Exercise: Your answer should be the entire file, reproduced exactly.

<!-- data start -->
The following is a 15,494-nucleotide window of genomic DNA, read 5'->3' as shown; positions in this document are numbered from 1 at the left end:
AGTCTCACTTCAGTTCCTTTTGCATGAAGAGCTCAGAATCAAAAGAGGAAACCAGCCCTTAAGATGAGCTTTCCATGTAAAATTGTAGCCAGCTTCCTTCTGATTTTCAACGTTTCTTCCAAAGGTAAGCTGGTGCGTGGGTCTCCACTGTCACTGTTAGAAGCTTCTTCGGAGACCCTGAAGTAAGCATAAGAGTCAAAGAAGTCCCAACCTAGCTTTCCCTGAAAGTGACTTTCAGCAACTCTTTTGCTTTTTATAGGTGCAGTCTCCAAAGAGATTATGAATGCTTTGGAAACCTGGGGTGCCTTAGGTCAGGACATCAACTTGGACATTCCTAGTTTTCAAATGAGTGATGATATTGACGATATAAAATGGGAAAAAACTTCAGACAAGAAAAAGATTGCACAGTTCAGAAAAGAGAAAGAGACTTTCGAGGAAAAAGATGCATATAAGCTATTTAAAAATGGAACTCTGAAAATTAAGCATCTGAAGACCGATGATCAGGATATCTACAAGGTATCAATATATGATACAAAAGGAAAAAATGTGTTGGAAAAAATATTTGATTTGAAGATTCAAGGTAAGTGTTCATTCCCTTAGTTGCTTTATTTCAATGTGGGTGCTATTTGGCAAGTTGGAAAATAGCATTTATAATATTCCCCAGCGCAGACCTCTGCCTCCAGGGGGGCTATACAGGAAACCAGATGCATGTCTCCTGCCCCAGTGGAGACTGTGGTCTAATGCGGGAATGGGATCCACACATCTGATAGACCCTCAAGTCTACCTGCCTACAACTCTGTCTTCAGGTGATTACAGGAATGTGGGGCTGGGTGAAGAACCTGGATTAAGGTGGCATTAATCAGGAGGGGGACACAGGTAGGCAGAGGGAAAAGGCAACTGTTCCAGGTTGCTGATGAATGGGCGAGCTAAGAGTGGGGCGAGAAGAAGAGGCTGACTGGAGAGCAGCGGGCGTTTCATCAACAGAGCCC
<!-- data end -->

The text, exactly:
The following is a 15,494-nucleotide window of genomic DNA, read 5'->3' as shown; positions in this document are numbered from 1 at the left end:
AGTCTCACTTCAGTTCCTTTTGCATGAAGAGCTCAGAATCAAAAGAGGAAACCAGCCCTTAAGATGAGCTTTCCATGTAAAATTGTAGCCAGCTTCCTTCTGATTTTCAACGTTTCTTCCAAAGGTAAGCTGGTGCGTGGGTCTCCACTGTCACTGTTAGAAGCTTCTTCGGAGACCCTGAAGTAAGCATAAGAGTCAAAGAAGTCCCAACCTAGCTTTCCCTGAAAGTGACTTTCAGCAACTCTTTTGCTTTTTATAGGTGCAGTCTCCAAAGAGATTATGAATGCTTTGGAAACCTGGGGTGCCTTAGGTCAGGACATCAACTTGGACATTCCTAGTTTTCAAATGAGTGATGATATTGACGATATAAAATGGGAAAAAACTTCAGACAAGAAAAAGATTGCACAGTTCAGAAAAGAGAAAGAGACTTTCGAGGAAAAAGATGCATATAAGCTATTTAAAAATGGAACTCTGAAAATTAAGCATCTGAAGACCGATGATCAGGATATCTACAAGGTATCAATATATGATACAAAAGGAAAAAATGTGTTGGAAAAAATATTTGATTTGAAGATTCAAGGTAAGTGTTCATTCCCTTAGTTGCTTTATTTCAATGTGGGTGCTATTTGGCAAGTTGGAAAATAGCATTTATAATATTCCCCAGCGCAGACCTCTGCCTCCAGGGGGGCTATACAGGAAACCAGATGCATGTCTCCTGCCCCAGTGGAGACTGTGGTCTAATGCGGGAATGGGATCCACACATCTGATAGACCCTCAAGTCTACCTGCCTACAACTCTGTCTTCAGGTGATTACAGGAATGTGGGGCTGGGTGAAGAACCTGGATTAAGGTGGCATTAATCAGGAGGGGGACACAGGTAGGCAGAGGGAAAAGGCAACTGTTCCAGGTTGCTGATGAATGGGCGAGCTAAGAGTGGGGCGAGAAGAAGAGGCTGACTGGAGAGCAGCGGGCGTTTCATCAACAGAGCCC